In Keri, the installation work of the 1,200 huge tetrapods and 2,000 blocks from 2012 took several years. But the seemingly impenetrable 650-metre wall raised at a cost of Rs 11.4 crore started collapsing, as warned by environmentalists, within a short period. With waves chipping away at the wall’s base, the sand was sucked into the sea, destabilising the barrier. It continues to sink, pulling in the tetrapods deeper into the sand. “Hard solutions are a waste of money. Research globally has shown clearly that seawalls and revetments have destroyed beaches, reduced their width or simply sucked away all the sand. In Kerala, 60 per cent of the coast is fixed by seawalls but despite huge costs, the beaches have been drained of sand,” says Antonio Mascarenhas, a former scientist with the National Institute of Oceanography (NIO).
Beach erosion is not a new concern, being noticed as early as 1932, and randomly in later years, but restoration, unlike in the past, had been occurring naturally. What is a matter of concern is the pace and intensity with which the phenomenon has whittled away Goa’s coastline in recent years. There is a pandemic of sorts in some other key stretches where the sea is progressively swallowing more and more land. The signs are there for all to see.
The quiet and panoramic Keri beach, on the Tiracol rivermouth and the equally scenic beach of Nerul, often called Coco beach, on the northern banks of the Mandovi rivermouth, are among the worst-affected spots in north Goa. In the south, Talpona beach has been showing the impacts of similar devastation. The wave action has seen the sea claim more territory at Keri and Nerul, stripping the luxuriant sandy bed in the surf zone and uprooting rows of casuarina and coconut trees on both beaches. At Nerul beach alone, devastating erosion that started around 2005 has swallowed at least 1,000 sq m of the beach.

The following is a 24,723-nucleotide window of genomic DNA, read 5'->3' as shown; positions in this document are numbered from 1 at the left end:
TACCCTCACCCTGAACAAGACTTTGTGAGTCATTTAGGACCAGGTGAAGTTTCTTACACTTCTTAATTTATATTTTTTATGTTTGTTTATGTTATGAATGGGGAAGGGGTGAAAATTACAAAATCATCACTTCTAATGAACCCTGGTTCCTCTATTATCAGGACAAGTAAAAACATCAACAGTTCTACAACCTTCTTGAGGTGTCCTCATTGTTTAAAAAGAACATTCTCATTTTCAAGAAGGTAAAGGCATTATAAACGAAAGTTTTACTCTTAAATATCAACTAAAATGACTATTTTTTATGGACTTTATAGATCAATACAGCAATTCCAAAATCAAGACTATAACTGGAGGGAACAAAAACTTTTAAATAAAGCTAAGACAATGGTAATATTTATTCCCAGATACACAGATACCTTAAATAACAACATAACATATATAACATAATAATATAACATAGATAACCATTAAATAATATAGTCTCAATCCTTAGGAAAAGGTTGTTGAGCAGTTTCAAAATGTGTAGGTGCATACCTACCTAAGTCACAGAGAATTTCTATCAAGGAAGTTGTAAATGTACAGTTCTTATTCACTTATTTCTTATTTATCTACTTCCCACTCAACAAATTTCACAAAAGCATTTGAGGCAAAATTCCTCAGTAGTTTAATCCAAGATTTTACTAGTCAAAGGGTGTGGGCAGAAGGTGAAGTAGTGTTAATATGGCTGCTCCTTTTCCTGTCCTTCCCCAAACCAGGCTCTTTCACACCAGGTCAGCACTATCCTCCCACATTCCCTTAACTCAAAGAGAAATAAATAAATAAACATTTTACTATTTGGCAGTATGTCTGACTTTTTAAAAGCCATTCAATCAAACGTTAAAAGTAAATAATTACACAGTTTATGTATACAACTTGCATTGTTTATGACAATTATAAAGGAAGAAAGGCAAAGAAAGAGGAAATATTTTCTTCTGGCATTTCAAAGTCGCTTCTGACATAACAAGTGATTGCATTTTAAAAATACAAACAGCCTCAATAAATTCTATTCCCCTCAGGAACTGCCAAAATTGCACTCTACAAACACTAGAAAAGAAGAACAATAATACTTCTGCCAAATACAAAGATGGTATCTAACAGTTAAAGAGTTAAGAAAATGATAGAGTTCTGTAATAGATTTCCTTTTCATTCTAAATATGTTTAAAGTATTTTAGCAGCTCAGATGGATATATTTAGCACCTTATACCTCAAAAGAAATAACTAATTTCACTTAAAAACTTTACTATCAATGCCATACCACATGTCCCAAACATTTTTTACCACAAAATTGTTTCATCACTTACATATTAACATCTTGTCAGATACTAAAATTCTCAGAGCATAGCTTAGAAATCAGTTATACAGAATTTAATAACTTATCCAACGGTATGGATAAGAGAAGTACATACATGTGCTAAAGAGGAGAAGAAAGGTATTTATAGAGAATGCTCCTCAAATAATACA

The state WRD has also noticed more erosion in recent years at Vithalwado in Morjim, a popular tourist enclave in north Goa, Velsao-Pale, Arossim, Colamb and Colamb-Patnem in south Goa. Rapid growth of tourism and construction activities along beaches in an unplanned, piecemeal pattern that destroyed sand dunes and local ecosystems are being blamed partly for the present mess. Concretisation of the coastal belt creates heat islands along the shoreline. The bulk of the heat is absorbed by oceans, which in turn has led to an increase in sea level by two-thirds. An increase by another one-third is caused by meltwater from polar ice-sheets, according to experts.
The good news in the bleak scenario is a recent finding by the National Centre for Coastal Research (NCCR) that 20 per cent of the beaches are showing evidence of accretion. A Goan geographer, F.M. Nadaf, has corroborated the research institute’s findings on the ground. “After a year, a part of the sandbar is showing signs of accretion, which over a period of time may restore it. Coastal vegetation growing on it is binding the accreted portion,” says Nadaf. Mascarenhas also recommends measures like sand nourishment to counter the threat of erosion. “Sand nourishment or replenishment at eroded spots is a feasible option. Eco-restoration of degraded sand dunes and creation of artificial sand dunes will help towards mitigation, while sand dunes should be assiduously fenced off for protection,” he adds.
It is only a fitting irony that the sands of Goa, if cared for, may well be the difference in the state’s battle against time in the age of accelerated climate change.
(This appeared in the Print version as 'Shifting Sands')
(Views expressed are personal)
Paul Fernandes is a freelance journalist who writes on heritage and environment